How to Draw the South Korean Flag

28 Nov

This is one a series of posts on how to draw world flags. Finding the specifications for these flags, and attempting to reproduce the flag perfectly, according to the specifications, is a great way to teach yourself basic graphics programming.

Previously: Canada

Here’s my sketch of the flag of South Korea.

As usual, I found the specification on Wikipedia. It contains the following helpful construction sheet:

This flag has a width which is 3/2 the height of the flag. It consists of two types of figures, the taegeuk in the center, and the trigrams that surround it.

We start by filling the display area with white.


I’ve drawn the taegeuk as a series of circles. First I position to the center (via translate) and rotate so that the figure will be aligned with the diagonal of the flag. We push the transformation matrix so we can restore it later.

float rotAngle = atan2(height/2, width/2);
translate(width/2, height/2);

Then we draw the taegeuk in four steps:

// Step A
arc(0,0,circWidth, circWidth, 0, TWO_PI);

// Step B
arc(0,0,circWidth, circWidth, 0, PI);

// Step C
ellipse(circWidth/4,0, circWidth/2, circWidth/2);

// Step D
ellipse(-circWidth/4,0, circWidth/2, circWidth/2);

Finally we are ready to draw the trigrams. I used an old hacker trick and represent the trigrams patterns as 4 integers.

// Bit patterns on trigrams
int[] trigrams = {0,5,7,2};

The 1s and 0s in the binary representation of those numbers will be used to determine if the the stripes are solid, or have a notch in the middle. Here’s the code that draws the trigrams:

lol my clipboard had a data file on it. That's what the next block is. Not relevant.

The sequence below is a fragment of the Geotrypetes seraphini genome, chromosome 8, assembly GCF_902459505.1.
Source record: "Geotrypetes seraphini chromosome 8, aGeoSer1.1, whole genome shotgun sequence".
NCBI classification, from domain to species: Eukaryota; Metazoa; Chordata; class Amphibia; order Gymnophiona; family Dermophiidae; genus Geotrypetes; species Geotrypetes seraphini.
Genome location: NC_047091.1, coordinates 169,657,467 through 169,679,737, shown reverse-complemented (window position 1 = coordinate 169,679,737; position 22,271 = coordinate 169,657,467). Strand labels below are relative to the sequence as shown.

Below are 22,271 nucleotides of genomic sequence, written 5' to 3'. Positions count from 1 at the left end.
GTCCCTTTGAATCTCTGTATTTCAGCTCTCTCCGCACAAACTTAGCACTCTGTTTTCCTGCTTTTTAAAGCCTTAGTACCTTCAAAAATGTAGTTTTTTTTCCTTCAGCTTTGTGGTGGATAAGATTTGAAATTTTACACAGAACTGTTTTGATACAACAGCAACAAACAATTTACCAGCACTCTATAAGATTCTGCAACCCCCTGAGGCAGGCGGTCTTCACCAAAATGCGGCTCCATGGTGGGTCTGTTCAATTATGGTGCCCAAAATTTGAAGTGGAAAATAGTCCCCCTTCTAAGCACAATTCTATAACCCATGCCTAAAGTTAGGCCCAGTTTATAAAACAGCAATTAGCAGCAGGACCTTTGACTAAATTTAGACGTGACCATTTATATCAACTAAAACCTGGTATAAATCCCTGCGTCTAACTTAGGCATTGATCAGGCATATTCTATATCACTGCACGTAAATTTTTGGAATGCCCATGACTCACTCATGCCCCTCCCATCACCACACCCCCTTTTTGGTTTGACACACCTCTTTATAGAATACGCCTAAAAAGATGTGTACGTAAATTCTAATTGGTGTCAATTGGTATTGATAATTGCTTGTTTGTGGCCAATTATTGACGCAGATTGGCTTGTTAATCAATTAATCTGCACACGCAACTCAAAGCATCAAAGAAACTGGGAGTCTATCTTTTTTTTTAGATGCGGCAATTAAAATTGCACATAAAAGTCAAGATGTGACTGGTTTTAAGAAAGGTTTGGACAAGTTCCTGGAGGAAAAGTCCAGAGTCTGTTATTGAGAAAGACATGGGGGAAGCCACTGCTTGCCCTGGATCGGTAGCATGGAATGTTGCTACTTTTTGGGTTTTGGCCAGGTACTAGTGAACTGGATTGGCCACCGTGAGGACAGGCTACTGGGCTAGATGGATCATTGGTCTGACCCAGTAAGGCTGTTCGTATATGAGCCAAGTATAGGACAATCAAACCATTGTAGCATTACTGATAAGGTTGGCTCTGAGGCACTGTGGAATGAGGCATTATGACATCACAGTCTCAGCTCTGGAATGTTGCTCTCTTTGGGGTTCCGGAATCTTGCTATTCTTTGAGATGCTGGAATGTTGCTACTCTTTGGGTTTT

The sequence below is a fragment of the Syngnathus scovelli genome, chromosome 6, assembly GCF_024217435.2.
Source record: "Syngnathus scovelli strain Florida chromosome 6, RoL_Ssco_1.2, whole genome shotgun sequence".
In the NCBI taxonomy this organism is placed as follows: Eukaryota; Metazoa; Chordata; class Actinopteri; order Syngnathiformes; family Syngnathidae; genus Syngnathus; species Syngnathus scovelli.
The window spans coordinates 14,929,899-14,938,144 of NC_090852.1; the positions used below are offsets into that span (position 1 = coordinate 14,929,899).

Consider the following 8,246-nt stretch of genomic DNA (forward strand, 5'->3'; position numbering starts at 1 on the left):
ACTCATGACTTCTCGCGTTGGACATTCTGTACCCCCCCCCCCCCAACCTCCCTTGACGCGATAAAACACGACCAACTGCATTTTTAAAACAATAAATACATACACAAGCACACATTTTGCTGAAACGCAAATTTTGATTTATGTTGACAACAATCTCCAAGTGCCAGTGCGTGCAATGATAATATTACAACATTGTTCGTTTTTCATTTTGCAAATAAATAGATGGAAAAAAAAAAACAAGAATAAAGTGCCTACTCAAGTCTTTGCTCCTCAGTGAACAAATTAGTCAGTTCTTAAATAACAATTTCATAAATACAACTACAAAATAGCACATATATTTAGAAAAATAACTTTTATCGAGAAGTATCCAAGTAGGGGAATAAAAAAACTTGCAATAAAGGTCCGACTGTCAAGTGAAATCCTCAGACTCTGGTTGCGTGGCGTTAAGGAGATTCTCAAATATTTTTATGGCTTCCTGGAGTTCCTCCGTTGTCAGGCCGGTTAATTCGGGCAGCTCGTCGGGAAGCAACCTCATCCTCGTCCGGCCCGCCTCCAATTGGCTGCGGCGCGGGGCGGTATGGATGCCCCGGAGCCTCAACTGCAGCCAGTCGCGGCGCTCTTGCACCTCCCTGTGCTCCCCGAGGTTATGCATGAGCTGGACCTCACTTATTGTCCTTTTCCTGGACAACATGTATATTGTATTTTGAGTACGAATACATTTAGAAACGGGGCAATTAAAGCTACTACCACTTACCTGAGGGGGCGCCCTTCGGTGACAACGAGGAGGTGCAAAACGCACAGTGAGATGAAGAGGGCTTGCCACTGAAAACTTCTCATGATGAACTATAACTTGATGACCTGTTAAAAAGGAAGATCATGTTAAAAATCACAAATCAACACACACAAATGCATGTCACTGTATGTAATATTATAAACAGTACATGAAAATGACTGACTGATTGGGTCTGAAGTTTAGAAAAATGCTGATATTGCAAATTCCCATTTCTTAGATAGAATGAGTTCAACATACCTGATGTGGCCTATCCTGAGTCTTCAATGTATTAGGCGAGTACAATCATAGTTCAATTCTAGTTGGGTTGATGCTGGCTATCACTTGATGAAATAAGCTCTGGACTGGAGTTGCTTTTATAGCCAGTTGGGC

for (int t = 0; t < 4; ++t) {
     translate(width/2, height/2);
     switch (t) {
     case 0:  rotate(rotAngle);      break;
     case 1:  rotate(PI-rotAngle);   break;
     case 2:  rotate(PI+rotAngle);   break;
     case 3:  rotate(-rotAngle);     break;
     for (int b = 0; b < 3; ++b) {
       float x1 = circWidth/2 + triBase + barDist*b;
       float y1= -circWidth/4;
       rect(x1,y1, barHeight, triWidth);
       if ((trigrams[t] & (1 << b)) == 0)
         // white block
         rect(x1-2,-circWidth/48, barHeight+4, circWidth/24);

The tricky part is this line, where I'm looking for 0 bits:

    if ((trigrams[t] & (1 << b)) == 0)

trigrams[t] is the integer corresponding to the trigram I'm drawing. b is an integer which represents the stripe I am drawing (0,1, or 2). I shift a 1 by that amount (1 << b) to determine the bit position to test. Then I use the bitwise AND (&) operator to test that bit. If the result is 0, we have a zero in that bit position, and I draw a white notch in the center of the bar.

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One Response to “How to Draw the South Korean Flag”

  1. kelley April 30, 2012 at 3:14 pm #

    very artsy and fun to draw

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